Saturday 16 September 2023, 11am – 5pm
Free, all welcome
For Heritage Open Day 2023, Milton Keynes Arts Centre celebrates the rich cultural history of Afghanistan and its people. We will be joined by the Afghan artist, Samira Kitman, who will demonstrating the use of traditional Afghan designs and techniques to make greeting cards; and by Ahmadzia Baktyari, with whom we will be making and flying kites. Veronica Doubleday will be singing traditional Herati folk songs and playing daireh, accompanied on the dutar and rubab by John Baily and on the tabla drums by Yama Shah. Traditional Afghan food and drink will also be on sale, provided by the Wolverton restaurant, Khyber Chefs.
Create Afghan-inspired greeting cards with Samira Kitman
90-minute sessions starting at 11am, 1pm and 3pm
KiteMaking with Ahmadzia Baktyari
2-hour sessions (including flying) starting at 11am and 3pm
Traditional Music of Afghanistan
With John Baily, VeronicaDoubleday and Yama Shah
Performances at 12.30 – 1.20pm and 2 – 2.50pm
Booking essential. If places are booked and we have no-shows, we will offer spaces on a first come first served basis. We will also have a drop-in Cyanotype Workshop with artist Gabrielle Radiguet.
This event is dedicated to the group of Afghan women we met and who we wish well in their new homes; and to the volunteers of the Mead Centre, Newport Pagnell who befriended and supported them. The event has been supported by a grant from TheRadcliffe Trust. We also gratefully acknowledge the loan of Afghan rugs by Gooch Luxury Rugs in Milton Keynes for the event.
After the Taliban took control of Afghanistan in August 2021, over 24,000 Afghan men, women and children came to the UK seeking refuge. By March 2023, almost 9,000 remained in temporary hotel accommodation, including in Milton Keynes.
In January 2023, volunteers at the Mead Centre in Newport Pagnell invited Milton Keynes Arts Centre to meet a group of Afghan women who joined them there each week. There, the women cooked and shared their own food – a simple act not ordinarily available to them. As a thank you, the Arts Centre invited the women to Great Linford in April when they worked with artist Sarah Hunt in creating cyanotypes – an early form of photography using natural sunlight.
In April 2023 also, the UK Government began a process to stop all bridging accommodation. Around 250 Afghan people had been welcomed in Newport Pagnell in 2021; those remaining were now given just a few months to find new homes. Yet, however difficult their situation, the greatest concern of the women we met was for friends and relatives left behind in Afghanistan – in particular for women and girls.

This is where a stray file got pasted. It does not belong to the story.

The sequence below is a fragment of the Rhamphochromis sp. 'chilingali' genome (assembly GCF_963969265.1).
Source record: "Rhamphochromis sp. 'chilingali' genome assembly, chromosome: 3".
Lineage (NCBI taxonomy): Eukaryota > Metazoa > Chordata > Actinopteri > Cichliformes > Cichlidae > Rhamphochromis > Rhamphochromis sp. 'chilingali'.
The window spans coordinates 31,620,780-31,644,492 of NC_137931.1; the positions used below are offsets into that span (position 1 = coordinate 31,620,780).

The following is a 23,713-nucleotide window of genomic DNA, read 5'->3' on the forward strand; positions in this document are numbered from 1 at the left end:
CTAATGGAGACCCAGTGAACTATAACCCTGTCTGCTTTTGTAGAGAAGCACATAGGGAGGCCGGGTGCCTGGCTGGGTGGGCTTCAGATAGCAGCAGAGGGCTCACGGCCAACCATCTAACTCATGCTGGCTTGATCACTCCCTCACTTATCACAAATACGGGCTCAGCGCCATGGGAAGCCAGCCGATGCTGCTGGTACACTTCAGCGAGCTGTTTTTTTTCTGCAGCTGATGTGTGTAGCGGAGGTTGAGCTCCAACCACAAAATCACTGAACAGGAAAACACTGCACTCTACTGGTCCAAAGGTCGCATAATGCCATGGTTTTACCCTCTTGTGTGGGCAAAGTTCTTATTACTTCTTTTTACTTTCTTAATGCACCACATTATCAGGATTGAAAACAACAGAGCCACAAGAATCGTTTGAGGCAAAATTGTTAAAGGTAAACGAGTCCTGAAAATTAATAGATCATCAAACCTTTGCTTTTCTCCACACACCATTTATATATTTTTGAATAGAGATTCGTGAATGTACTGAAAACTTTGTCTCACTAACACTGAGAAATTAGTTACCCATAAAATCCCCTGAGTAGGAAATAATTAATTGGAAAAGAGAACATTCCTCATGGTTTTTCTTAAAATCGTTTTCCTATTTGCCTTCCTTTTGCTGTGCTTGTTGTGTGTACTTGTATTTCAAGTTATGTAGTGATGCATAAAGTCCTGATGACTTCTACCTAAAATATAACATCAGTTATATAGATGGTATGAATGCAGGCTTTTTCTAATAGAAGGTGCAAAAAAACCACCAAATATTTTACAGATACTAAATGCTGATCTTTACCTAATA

Since the takeover of Afghanistan by the Taliban in 2021, women and girls have been required to stay at home and to adhere to a strict dress code. They have been banned from entering amusement parks, public baths, gyms and sports clubs and from working in NGO offices. Girls have been banned from secondary school and women from tertiary education. Women doctors have been stripped of their qualifications meaning many women and girls have no realistic access to medical care. Music has also been heavily restricted, many public artworks erased and galleries have closed.
For Heritage Open Day 2023, Milton Keynes Arts Centre celebrates the rich cultural history of Afghanistan and its people. We will be joined by the Afghan artists, Samira Kitman and by Ahmadzia Baktyari, who will be leading workshops in painting and kite making respectively. There will be live music and traditional Afghan food and drink will be on sale throughout the day.
This event is dedicated to the group of Afghan women we met and who we wish well in their new homes; and to the volunteers of the Mead Centre, Newport Pagnell who befriended and supported them. The event has been supported by a grant from The RadcliffeTrust.
Director, Milton Keynes Arts Centre
Help us to build on Heritage Open Day 2023 by donating towards ‘Open House’, a new strand of work specifically designed to support displaced communities living in MK.
Head over to our Donate page to make a contribution.
Since August 2021 Milton Keynes has become home to over 350 people from Afghanistan forced to flee their country.
In support of Mead Centre’s work with refugees and in collaboration with Associate Artist Sarah Hunt, we recently hosted a workshop with an Afghan Women’s Group making cyanotype artworks. The works produced included the national flower of Afghanistan; the tulip, which is native to Iran, Afghanistan, Turkey and Central Asia. It symbolises love and purity.
The sun was shining and with support from The Parks Trust, we went for a glorious short walk in Great Linford Manor Park, before foraging for leaves and other natural materials found around the Arts Centre to make our cyanotypes.
Artist Sarah Hunt prepared the light-sensitive solution and coated the fabrics in advance, participants then laid red tulips cut from the artists’ garden and other natural materials onto their individual sheets, collaborating together on a larger piece.